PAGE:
Thursday, July 18

Stargazing, written and illustrated by Jen Wang

The author-artist behind the award-winning Prince and the Dressmaker (2018) turns to middle grade in this exceptional friendship story. Initially, Christine isn’t so sure about Moon and her mother, who just moved into the extra unit at Christine’s family’s house. Moon is loud, artistic, and confident, and she doesn’t live under the same kind of rules as Christine does in her own Chinese American family. But despite these differences, they’re soon spending nearly all their time together. Then trouble arises: Christine feels pressure from her baba to spend more time on her schoolwork than with her new friend, and Moon’s popularity with their classmates starts to make Christine feel jealous. But when Moon’s artistic thinking turns out to be more than just freewheeling creativity, Christine realizes how important Moon is to her. Wang masterfully communicates the majority of these emotional turns with marvelously expressive faces and body language, rendered in just a few careful brushstrokes. Pien’s warm colors add great dimension to Wang’s figures, which are refreshingly varied in terms of body shape and size, and Moon and Christine’s lively doodles and drawings add playful insight into their characters.

Friday, July 19

Moonbound: Apollo 11 and the Dream of Spaceflight, written and illustrated by Jonathan Fetter-Vorm

Alternating chapters informatively and elegantly trace a chronicle of humans reaching the moon. We start in situ on July 20, 1969, with the first moon landing, then take a small step and giant leap back to the theoretical origin of the moon and its earliest relationship to human culture and Earth, as a symbol for time-keeping and calendar creation, and its effect on the rise and fall of the tides. Moon-landing chapters are short and focused, shedding light on less overt but no less heroic moments and decisions. Historical chapters are lengthier examinations of the scientific thinking that deepened our understanding of the moon and how to reach it. Both threads spend time on the people involved, from astronauts Armstrong, Aldrin, and Collins to thinkers, such as early theoretician Johannes Kepler, Nazi scientist Wernher Von Braun, Stalin-era Soviet scientist Sergei Korolev, USAF test pilot Deke Slayton, originator of the “Woman in Space” program, and proto-software engineer Margaret Hamilton. As with a trip to the moon, the role of artistry is less obvious but no less crucial.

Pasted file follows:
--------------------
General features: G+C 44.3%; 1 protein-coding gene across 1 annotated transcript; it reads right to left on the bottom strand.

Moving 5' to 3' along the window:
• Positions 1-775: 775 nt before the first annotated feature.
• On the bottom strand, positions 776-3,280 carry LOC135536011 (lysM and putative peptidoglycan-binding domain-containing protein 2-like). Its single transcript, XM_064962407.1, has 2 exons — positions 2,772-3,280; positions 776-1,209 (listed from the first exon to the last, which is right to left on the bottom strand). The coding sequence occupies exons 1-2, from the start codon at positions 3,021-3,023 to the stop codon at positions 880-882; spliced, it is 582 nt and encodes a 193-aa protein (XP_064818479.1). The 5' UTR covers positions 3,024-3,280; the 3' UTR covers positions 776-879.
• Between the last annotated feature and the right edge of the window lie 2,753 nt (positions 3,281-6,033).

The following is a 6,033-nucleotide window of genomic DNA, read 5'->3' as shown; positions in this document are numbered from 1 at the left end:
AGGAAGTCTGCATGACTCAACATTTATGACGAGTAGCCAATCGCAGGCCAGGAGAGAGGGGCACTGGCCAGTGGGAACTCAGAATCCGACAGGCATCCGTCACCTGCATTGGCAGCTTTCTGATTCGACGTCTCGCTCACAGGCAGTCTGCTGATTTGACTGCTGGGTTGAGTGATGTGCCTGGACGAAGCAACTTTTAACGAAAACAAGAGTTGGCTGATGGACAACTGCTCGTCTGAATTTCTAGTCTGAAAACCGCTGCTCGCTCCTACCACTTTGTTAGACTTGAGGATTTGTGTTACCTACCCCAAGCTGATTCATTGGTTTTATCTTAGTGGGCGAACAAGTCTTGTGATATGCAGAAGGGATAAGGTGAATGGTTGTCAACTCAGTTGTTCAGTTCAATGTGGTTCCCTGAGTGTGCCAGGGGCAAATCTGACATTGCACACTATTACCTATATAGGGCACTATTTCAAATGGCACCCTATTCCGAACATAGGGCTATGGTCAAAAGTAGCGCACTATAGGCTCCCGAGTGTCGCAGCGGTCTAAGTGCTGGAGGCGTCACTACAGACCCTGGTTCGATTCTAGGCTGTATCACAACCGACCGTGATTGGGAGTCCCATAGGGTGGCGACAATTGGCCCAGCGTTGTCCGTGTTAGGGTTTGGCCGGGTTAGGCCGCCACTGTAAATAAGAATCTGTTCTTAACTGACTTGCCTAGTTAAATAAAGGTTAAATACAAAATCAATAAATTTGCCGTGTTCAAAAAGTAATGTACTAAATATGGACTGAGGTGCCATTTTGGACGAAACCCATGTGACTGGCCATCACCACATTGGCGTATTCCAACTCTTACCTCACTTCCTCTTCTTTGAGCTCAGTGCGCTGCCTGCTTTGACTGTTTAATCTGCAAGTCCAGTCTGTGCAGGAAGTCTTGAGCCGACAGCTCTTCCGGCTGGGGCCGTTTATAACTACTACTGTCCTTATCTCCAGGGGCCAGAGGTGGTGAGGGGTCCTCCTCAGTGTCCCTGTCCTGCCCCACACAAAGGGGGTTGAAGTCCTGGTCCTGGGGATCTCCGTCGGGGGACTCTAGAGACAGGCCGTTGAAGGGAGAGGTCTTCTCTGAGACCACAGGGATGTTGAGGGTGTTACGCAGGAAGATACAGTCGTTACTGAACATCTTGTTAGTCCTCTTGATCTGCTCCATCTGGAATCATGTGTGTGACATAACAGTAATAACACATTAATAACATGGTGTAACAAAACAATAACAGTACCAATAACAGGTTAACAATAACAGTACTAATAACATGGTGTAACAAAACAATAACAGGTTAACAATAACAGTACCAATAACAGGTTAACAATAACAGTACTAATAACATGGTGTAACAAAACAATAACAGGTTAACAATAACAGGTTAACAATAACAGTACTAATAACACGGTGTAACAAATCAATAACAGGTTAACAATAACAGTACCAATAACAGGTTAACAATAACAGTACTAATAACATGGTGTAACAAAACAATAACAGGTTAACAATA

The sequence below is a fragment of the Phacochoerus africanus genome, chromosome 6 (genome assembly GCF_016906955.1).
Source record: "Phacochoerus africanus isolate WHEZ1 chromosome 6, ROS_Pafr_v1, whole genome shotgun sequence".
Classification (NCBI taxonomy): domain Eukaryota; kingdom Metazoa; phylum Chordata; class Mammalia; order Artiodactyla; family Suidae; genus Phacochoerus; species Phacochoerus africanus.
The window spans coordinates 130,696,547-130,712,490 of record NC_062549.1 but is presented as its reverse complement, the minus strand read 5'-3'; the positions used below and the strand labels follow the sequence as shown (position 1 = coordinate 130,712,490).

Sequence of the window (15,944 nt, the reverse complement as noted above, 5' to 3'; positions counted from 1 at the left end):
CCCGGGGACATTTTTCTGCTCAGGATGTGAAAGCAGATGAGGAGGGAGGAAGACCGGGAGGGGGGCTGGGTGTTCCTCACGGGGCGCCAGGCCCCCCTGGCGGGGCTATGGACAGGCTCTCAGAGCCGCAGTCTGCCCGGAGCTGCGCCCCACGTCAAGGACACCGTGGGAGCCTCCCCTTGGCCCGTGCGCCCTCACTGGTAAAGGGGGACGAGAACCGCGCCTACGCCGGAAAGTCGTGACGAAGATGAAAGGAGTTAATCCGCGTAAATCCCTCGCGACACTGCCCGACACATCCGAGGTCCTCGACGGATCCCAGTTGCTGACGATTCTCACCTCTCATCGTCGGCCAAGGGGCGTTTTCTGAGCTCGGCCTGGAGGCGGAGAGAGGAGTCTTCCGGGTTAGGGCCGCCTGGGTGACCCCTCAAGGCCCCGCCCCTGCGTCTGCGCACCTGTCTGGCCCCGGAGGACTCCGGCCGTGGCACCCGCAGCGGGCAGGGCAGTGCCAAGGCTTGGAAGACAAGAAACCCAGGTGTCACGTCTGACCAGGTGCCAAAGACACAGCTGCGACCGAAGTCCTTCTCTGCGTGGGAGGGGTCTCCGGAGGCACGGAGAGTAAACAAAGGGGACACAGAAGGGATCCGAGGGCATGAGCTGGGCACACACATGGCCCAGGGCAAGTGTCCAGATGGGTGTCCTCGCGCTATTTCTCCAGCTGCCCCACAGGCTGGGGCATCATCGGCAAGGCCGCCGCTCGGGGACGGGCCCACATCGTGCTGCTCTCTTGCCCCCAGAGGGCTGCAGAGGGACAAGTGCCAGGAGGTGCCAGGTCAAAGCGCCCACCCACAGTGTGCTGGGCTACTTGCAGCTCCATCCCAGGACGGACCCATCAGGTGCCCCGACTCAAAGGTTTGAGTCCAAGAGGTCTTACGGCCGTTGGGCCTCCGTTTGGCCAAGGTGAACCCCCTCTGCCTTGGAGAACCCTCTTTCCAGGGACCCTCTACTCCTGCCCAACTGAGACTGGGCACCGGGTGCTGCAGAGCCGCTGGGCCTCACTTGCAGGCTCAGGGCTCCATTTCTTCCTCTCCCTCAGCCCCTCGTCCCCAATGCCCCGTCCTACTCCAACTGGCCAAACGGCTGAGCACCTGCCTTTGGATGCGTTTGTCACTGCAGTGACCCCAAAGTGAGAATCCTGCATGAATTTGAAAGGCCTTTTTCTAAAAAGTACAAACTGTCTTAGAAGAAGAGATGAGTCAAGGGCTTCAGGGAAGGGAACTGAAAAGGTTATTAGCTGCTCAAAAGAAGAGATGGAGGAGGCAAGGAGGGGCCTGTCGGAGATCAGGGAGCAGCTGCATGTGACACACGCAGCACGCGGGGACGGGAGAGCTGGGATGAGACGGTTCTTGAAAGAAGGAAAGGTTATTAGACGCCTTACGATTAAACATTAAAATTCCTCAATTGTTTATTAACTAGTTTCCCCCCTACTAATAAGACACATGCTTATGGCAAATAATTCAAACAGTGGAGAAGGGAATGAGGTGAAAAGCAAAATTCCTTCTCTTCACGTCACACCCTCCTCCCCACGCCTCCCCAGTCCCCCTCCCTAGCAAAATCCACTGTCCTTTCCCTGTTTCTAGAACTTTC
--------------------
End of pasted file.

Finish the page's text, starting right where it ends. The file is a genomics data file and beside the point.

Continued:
About the Author:

Michael Ruzicka, Office Manager, was raised in suburban Los Angeles, received a BA in Creative Writing/Poetry at UC Santa Cruz, then moved to Birmingham, AL, where he spent five years owning an independent bookstore and earned an MLIS. He has brought his librarian skills to Vanderbilt’s Television News Archive, Battle Ground Academy, The Museum of Contemporary Art-Chicago, and the Chicago School of Professional Psychology. Michael is very excited to be a part of Booklist and call Chicago his home.

Post a Comment